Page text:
US: Talks with North Korea should include 'denuclearisation'

Washington sets preconditions in response to North Korea indicating it is willing to have diplomatic talks.

     The US response comes a day after high-ranking North Korean officials said the country would be willing to sit down for diplomatic talks [Patrick Semansky/Reuters]
    The US response comes a day after high-ranking North Korean officials said the country would be willing to sit down for diplomatic talks [Patrick Semansky/Reuters]

    The United States is willing to talk to North Korea, but only if those talks will lead to an end of the North Korean nuclear programme.

    "We will see if Pyongyang's message today, that it is willing to hold talks, represents the first steps along the path to denuclearisation," the White House said.

    "In the meantime, the United States and the world must continue to make clear that North Korea's nuclear and missile programmes are a dead end," the statement continued.

    South Korea responded to the US by saying the country should lower the threshold for North Korea talks.

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    "Recently, North Korea has shown it is open to actively engaging the United States in talks and the United States is talking about the importance of dialogue," South Korean President Moon Jae-in said on Monday.

    "There is a need for the United States to lower the threshold for talks with North Korea and North Korea should show it is willing to denuclearise. It's important the United States and North Korea sit down together quickly," he added.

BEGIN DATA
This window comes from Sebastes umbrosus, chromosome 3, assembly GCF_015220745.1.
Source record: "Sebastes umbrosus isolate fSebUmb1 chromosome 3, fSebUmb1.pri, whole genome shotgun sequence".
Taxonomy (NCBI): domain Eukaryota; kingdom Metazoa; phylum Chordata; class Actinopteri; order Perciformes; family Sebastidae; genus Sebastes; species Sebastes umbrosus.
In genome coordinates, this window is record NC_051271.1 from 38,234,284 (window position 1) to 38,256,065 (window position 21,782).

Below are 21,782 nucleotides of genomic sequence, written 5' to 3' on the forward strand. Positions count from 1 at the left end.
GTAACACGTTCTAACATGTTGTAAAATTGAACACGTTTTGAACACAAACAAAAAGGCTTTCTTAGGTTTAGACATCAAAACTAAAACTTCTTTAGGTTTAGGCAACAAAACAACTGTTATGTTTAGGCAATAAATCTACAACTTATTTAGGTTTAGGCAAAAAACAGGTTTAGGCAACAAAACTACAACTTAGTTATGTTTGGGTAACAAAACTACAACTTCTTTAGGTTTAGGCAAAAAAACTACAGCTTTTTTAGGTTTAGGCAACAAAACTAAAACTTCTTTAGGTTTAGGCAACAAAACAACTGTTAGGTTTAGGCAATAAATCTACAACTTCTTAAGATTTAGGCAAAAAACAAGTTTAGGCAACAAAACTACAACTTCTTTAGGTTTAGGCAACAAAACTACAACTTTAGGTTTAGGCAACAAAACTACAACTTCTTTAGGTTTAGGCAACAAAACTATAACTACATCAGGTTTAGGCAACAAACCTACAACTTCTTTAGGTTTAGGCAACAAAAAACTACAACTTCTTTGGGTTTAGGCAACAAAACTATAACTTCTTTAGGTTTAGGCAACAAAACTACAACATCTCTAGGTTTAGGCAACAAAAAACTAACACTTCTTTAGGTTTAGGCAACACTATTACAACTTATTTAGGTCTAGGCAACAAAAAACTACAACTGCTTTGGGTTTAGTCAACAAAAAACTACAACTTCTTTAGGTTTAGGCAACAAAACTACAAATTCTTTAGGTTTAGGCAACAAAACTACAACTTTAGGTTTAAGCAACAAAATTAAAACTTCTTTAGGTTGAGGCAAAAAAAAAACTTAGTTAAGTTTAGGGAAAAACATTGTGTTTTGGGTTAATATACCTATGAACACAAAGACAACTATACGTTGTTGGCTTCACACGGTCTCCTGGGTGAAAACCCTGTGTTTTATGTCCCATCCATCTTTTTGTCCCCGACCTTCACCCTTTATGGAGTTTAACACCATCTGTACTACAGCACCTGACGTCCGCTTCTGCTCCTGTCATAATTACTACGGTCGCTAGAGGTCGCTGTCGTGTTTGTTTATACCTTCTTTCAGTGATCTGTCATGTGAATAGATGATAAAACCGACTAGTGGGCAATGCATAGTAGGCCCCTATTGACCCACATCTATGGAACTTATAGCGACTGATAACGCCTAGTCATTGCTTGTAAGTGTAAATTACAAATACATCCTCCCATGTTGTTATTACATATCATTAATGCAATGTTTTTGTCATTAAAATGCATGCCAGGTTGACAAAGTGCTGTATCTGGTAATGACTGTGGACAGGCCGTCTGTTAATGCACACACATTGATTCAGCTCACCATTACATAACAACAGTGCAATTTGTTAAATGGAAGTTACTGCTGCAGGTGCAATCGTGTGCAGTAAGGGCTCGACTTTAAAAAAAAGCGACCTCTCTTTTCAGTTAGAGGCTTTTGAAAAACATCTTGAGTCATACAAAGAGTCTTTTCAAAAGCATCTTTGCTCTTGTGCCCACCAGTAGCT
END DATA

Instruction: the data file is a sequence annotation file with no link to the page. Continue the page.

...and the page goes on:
The US still wants South Korea to be part of a united front in dealing with what it sees as a potentially dangerous adversary.

    Both the US and South Korean responses come a day after North Korean officials said they are willing to sit down with representatives from the US.

    That invitation by North Korea was made during the closing ceremony of the 2018 Winter Olympics, attended by two high-ranking North Korean delegates, Kim Yong-chol, a high-ranking party official, and Choe Kang-il, a diplomat in charge of relations between North Korea and the United States.

    Ivanka Trump, President Donald Trump's daughter, attended that ceremony for the US. However, according to several reports, she did not interact with the North Korean delegates.

    During a meeting behind closed doors with South Korean President Moon Jae-in, the North Korean envoys voiced their willingness to sit down with the US.

    Al Jazeera correspondent Rob McBride said that despite the rapprochement by North Korea over the last few weeks, the country has not changed its stance on its nuclear programme.

    "North Koreans have given no indication they are willing to any concessions on their missile or nuclear programmes," McBride said.

    "If talks are to proceed, the subject has to be addressed," he said.

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    During their meeting with President Moon, the North Korean delegates also invited Moon to visit North Korea.

    There is no indication yet of when Moon will travel to North Korea, but when he does, he will be the first leader to meet Kim Jong-un since Kim became the leader of North Korea seven years ago.

    The invitation comes days after the United States announced it would implement new sanctions on North Korea, in what it calls the "heaviest sanctions ever" in an attempt to prevent North Korea from further developing its nuclear programme.

    The measures - aimed at disrupting North Korean shipping companies and vessels - will heighten pressure on North Korean leader Kim Jong-un, a US treasury department statement said.

    Those new sanctions were heavily criticised by North Korea, which called them "an act of war".

    SOURCE: Al Jazeera News


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